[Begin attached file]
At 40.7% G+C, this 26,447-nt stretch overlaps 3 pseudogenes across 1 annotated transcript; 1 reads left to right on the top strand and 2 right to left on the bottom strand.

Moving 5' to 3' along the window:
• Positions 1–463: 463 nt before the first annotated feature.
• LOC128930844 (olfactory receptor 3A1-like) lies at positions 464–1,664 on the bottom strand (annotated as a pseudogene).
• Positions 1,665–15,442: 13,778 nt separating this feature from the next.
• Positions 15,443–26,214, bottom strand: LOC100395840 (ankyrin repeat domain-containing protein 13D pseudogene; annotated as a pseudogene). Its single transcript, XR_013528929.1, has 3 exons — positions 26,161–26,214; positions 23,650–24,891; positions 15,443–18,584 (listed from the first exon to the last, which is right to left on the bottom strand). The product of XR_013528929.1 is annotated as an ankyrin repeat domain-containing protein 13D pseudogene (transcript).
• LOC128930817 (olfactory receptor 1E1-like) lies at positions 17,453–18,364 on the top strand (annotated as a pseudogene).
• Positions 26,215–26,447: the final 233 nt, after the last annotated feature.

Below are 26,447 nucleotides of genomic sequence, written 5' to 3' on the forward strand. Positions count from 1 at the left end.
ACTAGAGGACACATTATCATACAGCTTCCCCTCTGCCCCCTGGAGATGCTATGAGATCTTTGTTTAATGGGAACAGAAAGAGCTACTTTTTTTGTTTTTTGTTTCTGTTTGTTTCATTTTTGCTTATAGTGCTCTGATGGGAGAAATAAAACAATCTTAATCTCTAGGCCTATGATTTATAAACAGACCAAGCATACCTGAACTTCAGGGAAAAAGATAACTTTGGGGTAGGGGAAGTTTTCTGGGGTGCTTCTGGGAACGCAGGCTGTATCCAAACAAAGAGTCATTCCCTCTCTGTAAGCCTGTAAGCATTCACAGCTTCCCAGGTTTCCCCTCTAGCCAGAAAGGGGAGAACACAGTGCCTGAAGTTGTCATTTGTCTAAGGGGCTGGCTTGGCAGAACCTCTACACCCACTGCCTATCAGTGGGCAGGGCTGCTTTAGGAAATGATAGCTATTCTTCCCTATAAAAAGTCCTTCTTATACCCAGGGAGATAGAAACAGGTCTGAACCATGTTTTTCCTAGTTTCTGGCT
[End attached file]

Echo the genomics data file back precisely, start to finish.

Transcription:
At 40.7% G+C, this 26,447-nt stretch overlaps 3 pseudogenes across 1 annotated transcript; 1 reads left to right on the top strand and 2 right to left on the bottom strand.

Moving 5' to 3' along the window:
• Positions 1–463: 463 nt before the first annotated feature.
• LOC128930844 (olfactory receptor 3A1-like) lies at positions 464–1,664 on the bottom strand (annotated as a pseudogene).
• Positions 1,665–15,442: 13,778 nt separating this feature from the next.
• Positions 15,443–26,214, bottom strand: LOC100395840 (ankyrin repeat domain-containing protein 13D pseudogene; annotated as a pseudogene). Its single transcript, XR_013528929.1, has 3 exons — positions 26,161–26,214; positions 23,650–24,891; positions 15,443–18,584 (listed from the first exon to the last, which is right to left on the bottom strand). The product of XR_013528929.1 is annotated as an ankyrin repeat domain-containing protein 13D pseudogene (transcript).
• LOC128930817 (olfactory receptor 1E1-like) lies at positions 17,453–18,364 on the top strand (annotated as a pseudogene).
• Positions 26,215–26,447: the final 233 nt, after the last annotated feature.

Below are 26,447 nucleotides of genomic sequence, written 5' to 3' on the forward strand. Positions count from 1 at the left end.
ACTAGAGGACACATTATCATACAGCTTCCCCTCTGCCCCCTGGAGATGCTATGAGATCTTTGTTTAATGGGAACAGAAAGAGCTACTTTTTTTGTTTTTTGTTTCTGTTTGTTTCATTTTTGCTTATAGTGCTCTGATGGGAGAAATAAAACAATCTTAATCTCTAGGCCTATGATTTATAAACAGACCAAGCATACCTGAACTTCAGGGAAAAAGATAACTTTGGGGTAGGGGAAGTTTTCTGGGGTGCTTCTGGGAACGCAGGCTGTATCCAAACAAAGAGTCATTCCCTCTCTGTAAGCCTGTAAGCATTCACAGCTTCCCAGGTTTCCCCTCTAGCCAGAAAGGGGAGAACACAGTGCCTGAAGTTGTCATTTGTCTAAGGGGCTGGCTTGGCAGAACCTCTACACCCACTGCCTATCAGTGGGCAGGGCTGCTTTAGGAAATGATAGCTATTCTTCCCTATAAAAAGTCCTTCTTATACCCAGGGAGATAGAAACAGGTCTGAACCATGTTTTTCCTAGTTTCTGGCT